It's a common story, not just in Shanghai but all over China, where the need for high-rises to accommodate the growing tide of people moving from the country to the city, and the relentless pace of modernisation overtake all else. The old neighbourhoods are all going, torn down block by block, and the residents are being compensated and offered accommodation elsewhere, usually much further toward the city fringes. Some choose to take up the offer of a brand new apartment at a heavily subsidised price, some choose to take the monetary compensation and move elsewhere, but in every case, there is loss to bear. Loss of your home and familiar surrounds, loss of your neighbours, loss of your community.
This whole community - soon to be gone.
Lest you think I'm being nostalgic, let me set you straight - these old lanes house some of the most decrepit, dangerous and unhygenic dwellings in the city. Tiny, dark, dank, dripping alleyways separate houses by the width of two people standing shoulder to shoulder, illegal wiring sprouts from every post like wild black ivy, crawling over every wall and through every window. Homes rarely have indoor plumbing, and residents shuffle back and forth to the public facilities to empty their chamber pots. Illegal house extensions encroach in every possible direction from the original dwelling - upwards, backwards, sideways, cantilevered out over the laneway, crammed into the spaces between houses, and thrusting upwards through the roof.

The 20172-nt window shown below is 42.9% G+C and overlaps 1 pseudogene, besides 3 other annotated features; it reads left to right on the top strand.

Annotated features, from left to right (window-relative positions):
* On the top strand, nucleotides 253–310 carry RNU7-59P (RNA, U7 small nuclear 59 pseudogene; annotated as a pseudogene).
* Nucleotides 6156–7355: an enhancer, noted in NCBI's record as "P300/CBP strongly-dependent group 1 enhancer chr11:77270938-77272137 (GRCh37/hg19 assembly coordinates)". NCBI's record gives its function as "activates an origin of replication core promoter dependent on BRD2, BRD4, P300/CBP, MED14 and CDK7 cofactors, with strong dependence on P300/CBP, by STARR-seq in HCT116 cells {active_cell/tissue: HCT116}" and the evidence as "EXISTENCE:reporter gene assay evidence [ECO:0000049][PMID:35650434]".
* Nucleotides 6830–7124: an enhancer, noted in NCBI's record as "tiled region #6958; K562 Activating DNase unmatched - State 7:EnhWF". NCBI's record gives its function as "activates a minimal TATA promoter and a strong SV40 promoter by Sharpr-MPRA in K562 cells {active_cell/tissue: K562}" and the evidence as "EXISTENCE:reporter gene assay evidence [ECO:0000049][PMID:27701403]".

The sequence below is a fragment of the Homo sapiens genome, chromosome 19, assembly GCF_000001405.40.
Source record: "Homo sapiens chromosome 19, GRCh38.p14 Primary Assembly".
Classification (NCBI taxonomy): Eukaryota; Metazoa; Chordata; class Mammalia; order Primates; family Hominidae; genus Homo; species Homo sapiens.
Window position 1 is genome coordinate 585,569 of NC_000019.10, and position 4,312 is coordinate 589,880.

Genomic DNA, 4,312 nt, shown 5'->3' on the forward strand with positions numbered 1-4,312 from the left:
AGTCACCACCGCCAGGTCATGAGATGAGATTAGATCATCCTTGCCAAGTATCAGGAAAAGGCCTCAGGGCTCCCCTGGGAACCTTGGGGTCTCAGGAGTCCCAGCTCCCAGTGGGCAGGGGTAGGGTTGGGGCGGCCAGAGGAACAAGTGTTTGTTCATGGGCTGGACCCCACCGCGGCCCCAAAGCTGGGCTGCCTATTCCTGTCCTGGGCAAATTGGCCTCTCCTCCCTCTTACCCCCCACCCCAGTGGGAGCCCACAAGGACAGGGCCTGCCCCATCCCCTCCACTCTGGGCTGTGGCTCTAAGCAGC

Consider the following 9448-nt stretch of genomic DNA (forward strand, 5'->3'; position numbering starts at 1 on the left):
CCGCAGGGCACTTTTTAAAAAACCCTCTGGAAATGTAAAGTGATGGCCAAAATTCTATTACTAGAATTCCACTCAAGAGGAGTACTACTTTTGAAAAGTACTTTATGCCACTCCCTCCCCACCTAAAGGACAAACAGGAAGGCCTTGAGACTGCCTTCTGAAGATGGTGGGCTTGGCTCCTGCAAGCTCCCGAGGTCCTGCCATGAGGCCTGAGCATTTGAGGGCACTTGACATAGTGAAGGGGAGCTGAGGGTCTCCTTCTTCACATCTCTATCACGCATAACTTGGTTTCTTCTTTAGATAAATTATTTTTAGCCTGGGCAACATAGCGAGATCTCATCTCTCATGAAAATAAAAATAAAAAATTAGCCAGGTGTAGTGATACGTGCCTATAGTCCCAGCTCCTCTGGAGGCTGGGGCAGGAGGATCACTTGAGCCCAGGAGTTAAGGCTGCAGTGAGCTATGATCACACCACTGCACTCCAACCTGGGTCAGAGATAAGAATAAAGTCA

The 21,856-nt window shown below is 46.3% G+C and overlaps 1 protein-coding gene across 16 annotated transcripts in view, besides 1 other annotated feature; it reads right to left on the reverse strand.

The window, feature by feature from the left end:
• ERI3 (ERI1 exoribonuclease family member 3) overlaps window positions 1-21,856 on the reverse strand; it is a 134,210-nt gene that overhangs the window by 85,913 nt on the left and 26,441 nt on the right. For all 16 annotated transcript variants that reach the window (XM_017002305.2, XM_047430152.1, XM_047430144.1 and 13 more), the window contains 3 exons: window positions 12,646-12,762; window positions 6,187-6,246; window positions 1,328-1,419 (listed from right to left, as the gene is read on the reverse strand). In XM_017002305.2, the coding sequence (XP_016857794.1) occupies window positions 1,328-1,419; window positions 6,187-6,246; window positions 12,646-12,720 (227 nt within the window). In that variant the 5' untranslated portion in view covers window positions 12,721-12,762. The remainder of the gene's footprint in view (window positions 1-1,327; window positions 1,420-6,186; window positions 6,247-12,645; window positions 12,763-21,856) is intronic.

A typical laneway, dark even at midday.
Yesterday I had the rare opportuity to visit and photograph a neighbourhood where demolition is imminent - not months or even weeks away, but days away. I expected to find empty rooms, piles of discarded rubbish, and mounds of cardboard boxes. Instead, what I saw was life being lived one hundred percent to the fullest, right up to the very last minute. An outdoor wet market was in full swing, everyone buying their daily supplies of fruit, vegetables, fish and chicken, and an enormous indoor wet market was also thriving. Washing had been hung out to dry after three days of heavy rain, and in short, there was very little sign of anyone going anywhere. But in the quieter corners, there was a heavy sense of finality. The residents I spoke to said they planned to stay until forced to go, despite this, they seemed stoically resigned to moving out, and moving on.
Today I want to show you the lanes themselves, and tomorrow, the wet markets and their vendors.